Raising funds for a good cause is an educational experience for young children

Categories: Community Engagement.

In a wonderful gesture of support for Umduduzi Hospice Care for Children, situated in Durban, South Africa, young Grade 0 pupils from Crawford La Lucia Pre-Primary School, found a way to show how care for their community can also be an educational experience for all. 

School principal, Sue Pilkington Williams, writes that in her school, developing a more integrated programme has been a priority this year and their focus in the classroom was to explore the concept of care. 

Within this context, one of the school’s Grade 0 children, Shayla Naidoo, explained to her classmates that her mom, a doctor, knew of an organisation that cared for children who were very ill and in need of comfort and support. As the discussion progressed the children decided that medicine, toys, warm beds and food for these sick children would cost money and perhaps, as a class, they could donate money to the organisation. 

This led to a discussion around the problem of where they could source this money. On their own they came up with the idea of selling something they had made themselves to the younger children in the school.  

The project is born
Dr Ramnarain, (Shayla’s mum) came to speak to the children about Umduduzi, Hospice Care for Children and the meaning of palliative care. Principal, Sue Pilkington Williams, explains, “We believe our children need to develop a social conscience and awareness of the larger community. We underestimate the ability of our children to think with deep, insightful understanding and the teachers were amazed at the responses of the children as they voiced their feelings and need to offer support.”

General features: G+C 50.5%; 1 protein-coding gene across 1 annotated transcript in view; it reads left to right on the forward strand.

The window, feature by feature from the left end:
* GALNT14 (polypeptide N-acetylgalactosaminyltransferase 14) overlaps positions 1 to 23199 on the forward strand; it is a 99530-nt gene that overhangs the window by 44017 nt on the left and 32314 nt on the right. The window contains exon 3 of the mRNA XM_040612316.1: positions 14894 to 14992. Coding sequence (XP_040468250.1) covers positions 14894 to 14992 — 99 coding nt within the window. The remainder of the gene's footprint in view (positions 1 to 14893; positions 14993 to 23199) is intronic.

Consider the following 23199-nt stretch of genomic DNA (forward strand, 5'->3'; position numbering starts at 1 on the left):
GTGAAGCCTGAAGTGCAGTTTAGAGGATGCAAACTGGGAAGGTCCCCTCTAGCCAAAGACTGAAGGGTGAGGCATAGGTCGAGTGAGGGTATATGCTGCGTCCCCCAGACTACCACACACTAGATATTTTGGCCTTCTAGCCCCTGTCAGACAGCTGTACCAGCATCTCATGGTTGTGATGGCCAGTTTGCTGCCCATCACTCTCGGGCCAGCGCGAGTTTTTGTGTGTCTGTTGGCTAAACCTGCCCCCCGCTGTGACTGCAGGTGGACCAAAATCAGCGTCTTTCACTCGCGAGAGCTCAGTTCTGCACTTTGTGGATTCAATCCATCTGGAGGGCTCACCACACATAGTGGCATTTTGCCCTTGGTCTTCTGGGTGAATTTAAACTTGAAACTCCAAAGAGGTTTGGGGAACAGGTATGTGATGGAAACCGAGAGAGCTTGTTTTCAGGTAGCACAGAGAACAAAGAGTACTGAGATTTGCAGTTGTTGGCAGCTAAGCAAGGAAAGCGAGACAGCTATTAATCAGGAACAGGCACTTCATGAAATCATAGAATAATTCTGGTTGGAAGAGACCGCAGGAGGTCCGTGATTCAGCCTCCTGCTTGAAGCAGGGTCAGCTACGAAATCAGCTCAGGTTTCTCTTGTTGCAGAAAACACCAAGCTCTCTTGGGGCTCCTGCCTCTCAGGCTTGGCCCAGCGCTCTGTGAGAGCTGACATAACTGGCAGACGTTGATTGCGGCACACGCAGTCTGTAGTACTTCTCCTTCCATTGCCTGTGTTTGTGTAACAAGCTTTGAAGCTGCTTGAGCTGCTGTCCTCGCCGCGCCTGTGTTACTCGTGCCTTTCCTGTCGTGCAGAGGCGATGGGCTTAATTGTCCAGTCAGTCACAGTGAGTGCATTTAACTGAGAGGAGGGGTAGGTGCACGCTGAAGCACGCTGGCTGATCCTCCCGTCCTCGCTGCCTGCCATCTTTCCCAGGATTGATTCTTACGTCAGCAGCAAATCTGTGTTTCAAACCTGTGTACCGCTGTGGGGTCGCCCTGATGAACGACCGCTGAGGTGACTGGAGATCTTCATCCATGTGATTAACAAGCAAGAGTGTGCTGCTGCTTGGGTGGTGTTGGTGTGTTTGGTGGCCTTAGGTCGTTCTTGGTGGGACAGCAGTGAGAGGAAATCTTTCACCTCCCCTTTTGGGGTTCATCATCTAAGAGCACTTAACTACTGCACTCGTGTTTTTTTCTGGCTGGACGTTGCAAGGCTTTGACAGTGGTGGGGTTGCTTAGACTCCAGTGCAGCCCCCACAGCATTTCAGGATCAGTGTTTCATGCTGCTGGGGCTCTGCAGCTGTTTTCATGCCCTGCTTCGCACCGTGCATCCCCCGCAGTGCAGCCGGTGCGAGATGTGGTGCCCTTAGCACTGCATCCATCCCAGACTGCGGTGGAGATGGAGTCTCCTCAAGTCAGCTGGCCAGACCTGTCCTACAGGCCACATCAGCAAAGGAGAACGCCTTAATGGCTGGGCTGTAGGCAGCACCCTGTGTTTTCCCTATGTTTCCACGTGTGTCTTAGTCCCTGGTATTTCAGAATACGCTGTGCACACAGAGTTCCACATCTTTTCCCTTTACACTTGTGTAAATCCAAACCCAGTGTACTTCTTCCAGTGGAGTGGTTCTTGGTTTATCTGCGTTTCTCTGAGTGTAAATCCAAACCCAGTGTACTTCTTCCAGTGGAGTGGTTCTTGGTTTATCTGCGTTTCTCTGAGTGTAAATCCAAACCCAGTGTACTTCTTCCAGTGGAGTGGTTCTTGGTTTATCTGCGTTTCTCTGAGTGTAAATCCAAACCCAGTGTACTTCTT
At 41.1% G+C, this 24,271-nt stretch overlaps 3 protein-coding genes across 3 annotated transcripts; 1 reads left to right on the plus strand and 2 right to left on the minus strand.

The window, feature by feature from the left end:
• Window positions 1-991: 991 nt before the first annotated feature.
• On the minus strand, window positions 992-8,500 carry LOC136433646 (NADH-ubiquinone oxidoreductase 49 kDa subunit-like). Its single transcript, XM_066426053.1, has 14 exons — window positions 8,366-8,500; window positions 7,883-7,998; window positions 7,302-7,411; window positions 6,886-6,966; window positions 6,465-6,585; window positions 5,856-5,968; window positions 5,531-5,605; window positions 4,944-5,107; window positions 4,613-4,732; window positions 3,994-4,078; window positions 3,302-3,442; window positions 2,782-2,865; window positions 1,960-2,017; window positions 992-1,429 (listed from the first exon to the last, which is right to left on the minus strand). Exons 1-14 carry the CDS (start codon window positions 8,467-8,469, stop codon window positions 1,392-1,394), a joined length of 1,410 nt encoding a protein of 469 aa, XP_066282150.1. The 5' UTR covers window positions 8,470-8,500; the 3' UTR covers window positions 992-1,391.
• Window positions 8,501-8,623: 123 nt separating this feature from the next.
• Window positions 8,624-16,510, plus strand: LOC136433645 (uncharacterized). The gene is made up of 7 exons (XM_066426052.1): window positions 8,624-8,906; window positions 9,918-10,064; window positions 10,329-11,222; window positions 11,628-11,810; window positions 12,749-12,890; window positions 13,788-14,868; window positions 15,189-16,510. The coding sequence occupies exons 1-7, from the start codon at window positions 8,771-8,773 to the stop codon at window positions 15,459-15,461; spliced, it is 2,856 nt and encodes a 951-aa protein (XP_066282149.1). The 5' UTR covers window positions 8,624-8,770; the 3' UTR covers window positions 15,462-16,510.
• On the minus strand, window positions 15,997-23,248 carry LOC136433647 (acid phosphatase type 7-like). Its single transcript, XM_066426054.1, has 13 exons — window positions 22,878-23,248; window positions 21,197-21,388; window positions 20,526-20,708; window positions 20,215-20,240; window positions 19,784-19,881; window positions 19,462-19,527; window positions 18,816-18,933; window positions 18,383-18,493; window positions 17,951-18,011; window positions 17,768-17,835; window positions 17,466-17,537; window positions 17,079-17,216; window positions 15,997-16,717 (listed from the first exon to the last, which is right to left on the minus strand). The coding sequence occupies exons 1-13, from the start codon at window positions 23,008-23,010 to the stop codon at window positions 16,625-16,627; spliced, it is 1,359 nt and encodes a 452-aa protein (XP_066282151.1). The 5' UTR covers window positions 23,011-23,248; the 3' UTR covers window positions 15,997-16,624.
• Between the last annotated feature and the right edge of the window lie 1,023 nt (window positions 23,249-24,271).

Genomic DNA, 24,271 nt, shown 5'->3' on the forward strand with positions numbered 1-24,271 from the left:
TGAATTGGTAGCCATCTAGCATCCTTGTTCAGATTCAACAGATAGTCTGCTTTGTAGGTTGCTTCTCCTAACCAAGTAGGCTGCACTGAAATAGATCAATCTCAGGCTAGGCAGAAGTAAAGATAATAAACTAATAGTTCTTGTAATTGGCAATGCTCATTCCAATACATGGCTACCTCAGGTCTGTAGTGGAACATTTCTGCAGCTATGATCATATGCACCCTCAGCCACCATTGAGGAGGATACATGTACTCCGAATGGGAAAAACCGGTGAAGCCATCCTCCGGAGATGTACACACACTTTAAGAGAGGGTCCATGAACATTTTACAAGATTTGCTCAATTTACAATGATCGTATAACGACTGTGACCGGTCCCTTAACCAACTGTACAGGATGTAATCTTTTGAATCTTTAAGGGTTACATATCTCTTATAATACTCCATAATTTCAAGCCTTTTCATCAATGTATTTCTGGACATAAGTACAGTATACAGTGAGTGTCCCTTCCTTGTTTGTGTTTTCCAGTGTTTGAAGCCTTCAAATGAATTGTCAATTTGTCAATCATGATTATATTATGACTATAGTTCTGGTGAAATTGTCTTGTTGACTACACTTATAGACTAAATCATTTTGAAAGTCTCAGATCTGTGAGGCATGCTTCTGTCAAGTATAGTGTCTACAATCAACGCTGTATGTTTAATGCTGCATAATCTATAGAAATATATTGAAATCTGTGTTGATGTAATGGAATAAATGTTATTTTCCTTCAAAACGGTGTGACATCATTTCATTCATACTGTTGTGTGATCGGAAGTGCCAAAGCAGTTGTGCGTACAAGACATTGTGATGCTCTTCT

The plan
The children chose and set the market date and sent out invitations to the other classes in the school, with a request to bring two R5 coins (less than $1) to shop at the market. As homework, the children were asked to make and create three items to bring to school to sell at their market table. 

The emphasis was on the child’s choice of item to sell, and the making of the item in collaboration of their parents. Much incidental discussion arose as the children decided on their product. They viewed Pinterest ideas and shared their ideas and thoughts within their groups. They researched the word market and decided on how to plan and set up their sale.

The big day
Describing the atmosphere on the day, Sue Pilkington Williams says, “As we walked into school on the morning of our Market Day the excitement throughout the school was most evident. The Grade 0 children began setting up their market tables, some with labels and decorations and they were all keen to make money. The younger children arrived and the process of selling and purchasing began. The more confident ones discovered the art of persuasion and soon sold their goods. The quieter children waited patiently before requesting assistance from their peers to assist with the marketing of their goods. The younger children were guided into walking through the whole market before selecting 2 items to purchase – which gave them time to view and then choose their individual favourites!” 

All the learning areas
Reflecting on the event, Sue writes that as the teachers stood back and observed this exceptional learning experience, they noted that all the learning areas of Maths, Language and Life Skills were covered in this project, including the essential skills of communication, creativity, collaboration, critical thinking along with a sense of caring for the community.

A grand total of R2500 (approx $200) was raised by the caring Grade 0 children of the school and donated to Umduduzi, Hospice Care for Children. This amount was most gratefully received by the organisation. 

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